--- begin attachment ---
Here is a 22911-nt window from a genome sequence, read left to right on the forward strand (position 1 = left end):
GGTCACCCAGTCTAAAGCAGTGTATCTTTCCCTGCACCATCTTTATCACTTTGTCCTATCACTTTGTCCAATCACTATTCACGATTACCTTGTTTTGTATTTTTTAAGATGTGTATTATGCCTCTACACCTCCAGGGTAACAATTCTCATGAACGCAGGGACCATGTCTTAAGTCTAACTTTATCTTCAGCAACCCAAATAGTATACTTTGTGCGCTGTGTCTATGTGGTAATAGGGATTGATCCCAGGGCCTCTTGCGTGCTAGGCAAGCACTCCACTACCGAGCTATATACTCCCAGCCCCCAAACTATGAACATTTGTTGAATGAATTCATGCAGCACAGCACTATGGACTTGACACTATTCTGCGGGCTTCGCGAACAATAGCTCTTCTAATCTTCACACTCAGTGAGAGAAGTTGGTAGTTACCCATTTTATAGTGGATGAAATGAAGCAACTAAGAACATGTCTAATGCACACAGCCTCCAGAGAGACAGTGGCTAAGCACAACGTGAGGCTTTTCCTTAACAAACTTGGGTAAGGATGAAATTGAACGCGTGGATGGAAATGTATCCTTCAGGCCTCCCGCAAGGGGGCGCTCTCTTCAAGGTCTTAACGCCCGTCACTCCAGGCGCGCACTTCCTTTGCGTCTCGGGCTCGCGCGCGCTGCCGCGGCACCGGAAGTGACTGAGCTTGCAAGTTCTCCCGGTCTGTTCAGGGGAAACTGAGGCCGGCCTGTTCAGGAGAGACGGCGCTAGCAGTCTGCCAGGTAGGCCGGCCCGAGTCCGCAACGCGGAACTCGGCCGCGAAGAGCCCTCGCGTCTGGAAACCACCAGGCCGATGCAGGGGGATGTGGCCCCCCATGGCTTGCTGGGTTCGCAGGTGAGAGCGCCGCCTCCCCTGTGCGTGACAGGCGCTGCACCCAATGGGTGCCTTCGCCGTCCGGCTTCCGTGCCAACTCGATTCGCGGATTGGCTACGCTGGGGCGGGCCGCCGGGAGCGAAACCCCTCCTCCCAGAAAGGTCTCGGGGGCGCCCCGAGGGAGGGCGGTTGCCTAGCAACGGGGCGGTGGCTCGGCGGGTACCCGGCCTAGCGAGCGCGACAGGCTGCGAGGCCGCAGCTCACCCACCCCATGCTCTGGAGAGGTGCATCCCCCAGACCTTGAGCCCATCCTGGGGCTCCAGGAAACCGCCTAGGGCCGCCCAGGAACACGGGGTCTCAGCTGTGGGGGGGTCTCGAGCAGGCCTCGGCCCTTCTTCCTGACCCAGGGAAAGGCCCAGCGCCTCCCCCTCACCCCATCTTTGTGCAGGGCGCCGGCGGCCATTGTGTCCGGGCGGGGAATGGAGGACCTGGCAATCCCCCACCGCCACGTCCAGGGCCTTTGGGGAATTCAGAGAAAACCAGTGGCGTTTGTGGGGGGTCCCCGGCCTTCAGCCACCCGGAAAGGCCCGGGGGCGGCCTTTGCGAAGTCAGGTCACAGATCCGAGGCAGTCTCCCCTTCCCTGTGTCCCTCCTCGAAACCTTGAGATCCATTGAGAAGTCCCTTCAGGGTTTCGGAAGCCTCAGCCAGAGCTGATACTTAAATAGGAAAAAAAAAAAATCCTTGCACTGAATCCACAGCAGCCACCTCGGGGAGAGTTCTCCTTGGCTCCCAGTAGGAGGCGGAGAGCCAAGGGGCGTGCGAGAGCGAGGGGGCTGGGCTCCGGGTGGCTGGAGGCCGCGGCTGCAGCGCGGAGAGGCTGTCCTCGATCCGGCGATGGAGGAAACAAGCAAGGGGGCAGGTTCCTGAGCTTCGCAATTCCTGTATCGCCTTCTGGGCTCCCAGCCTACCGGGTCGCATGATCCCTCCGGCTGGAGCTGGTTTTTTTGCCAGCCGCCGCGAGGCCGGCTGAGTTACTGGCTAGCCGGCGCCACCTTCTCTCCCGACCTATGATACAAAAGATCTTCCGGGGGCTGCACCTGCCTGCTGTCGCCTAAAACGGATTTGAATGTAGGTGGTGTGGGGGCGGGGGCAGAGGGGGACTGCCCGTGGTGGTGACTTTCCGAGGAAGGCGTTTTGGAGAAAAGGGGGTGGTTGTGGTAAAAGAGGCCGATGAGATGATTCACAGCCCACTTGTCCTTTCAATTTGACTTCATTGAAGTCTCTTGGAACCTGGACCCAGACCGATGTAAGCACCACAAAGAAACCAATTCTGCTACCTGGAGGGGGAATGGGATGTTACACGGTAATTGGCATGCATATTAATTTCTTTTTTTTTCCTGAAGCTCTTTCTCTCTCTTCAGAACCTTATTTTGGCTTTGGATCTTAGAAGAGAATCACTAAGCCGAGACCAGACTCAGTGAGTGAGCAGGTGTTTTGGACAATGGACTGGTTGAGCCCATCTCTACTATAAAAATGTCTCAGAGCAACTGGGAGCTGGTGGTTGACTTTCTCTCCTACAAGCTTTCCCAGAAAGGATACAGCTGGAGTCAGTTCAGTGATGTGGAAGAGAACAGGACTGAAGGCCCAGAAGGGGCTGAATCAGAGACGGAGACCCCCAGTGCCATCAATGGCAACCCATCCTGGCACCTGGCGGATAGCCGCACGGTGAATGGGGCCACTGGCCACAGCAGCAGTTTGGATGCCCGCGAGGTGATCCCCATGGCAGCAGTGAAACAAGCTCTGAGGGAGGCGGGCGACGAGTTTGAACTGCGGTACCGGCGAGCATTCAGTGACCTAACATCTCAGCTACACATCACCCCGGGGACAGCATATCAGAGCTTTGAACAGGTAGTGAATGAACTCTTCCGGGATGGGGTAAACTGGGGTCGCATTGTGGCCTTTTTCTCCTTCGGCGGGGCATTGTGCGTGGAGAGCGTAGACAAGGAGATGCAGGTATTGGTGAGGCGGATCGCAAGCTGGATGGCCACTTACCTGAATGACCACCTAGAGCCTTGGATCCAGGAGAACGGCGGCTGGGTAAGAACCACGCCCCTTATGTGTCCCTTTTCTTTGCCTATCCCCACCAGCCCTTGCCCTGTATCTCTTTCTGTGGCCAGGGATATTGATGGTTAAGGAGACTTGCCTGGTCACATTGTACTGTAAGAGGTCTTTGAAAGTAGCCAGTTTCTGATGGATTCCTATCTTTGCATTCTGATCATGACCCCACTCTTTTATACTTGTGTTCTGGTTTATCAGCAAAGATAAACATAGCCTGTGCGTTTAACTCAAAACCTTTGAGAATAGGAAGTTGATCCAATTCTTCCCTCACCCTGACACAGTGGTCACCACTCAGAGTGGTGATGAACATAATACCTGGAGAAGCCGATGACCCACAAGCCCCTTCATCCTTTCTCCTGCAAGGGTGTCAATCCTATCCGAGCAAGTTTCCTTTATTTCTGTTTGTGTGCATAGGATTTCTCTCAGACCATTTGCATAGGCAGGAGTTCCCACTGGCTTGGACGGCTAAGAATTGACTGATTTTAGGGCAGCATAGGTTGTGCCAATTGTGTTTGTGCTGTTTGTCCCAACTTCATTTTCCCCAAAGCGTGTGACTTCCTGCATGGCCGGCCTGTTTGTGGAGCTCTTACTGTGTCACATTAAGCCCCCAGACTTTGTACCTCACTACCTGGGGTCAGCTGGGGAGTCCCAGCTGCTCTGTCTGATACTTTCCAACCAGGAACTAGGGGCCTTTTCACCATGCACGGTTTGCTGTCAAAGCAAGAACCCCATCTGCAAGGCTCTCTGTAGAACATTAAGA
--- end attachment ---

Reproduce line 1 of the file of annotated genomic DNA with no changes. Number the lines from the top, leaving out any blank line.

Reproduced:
Here is a 22911-nt window from a genome sequence, read left to right on the forward strand (position 1 = left end):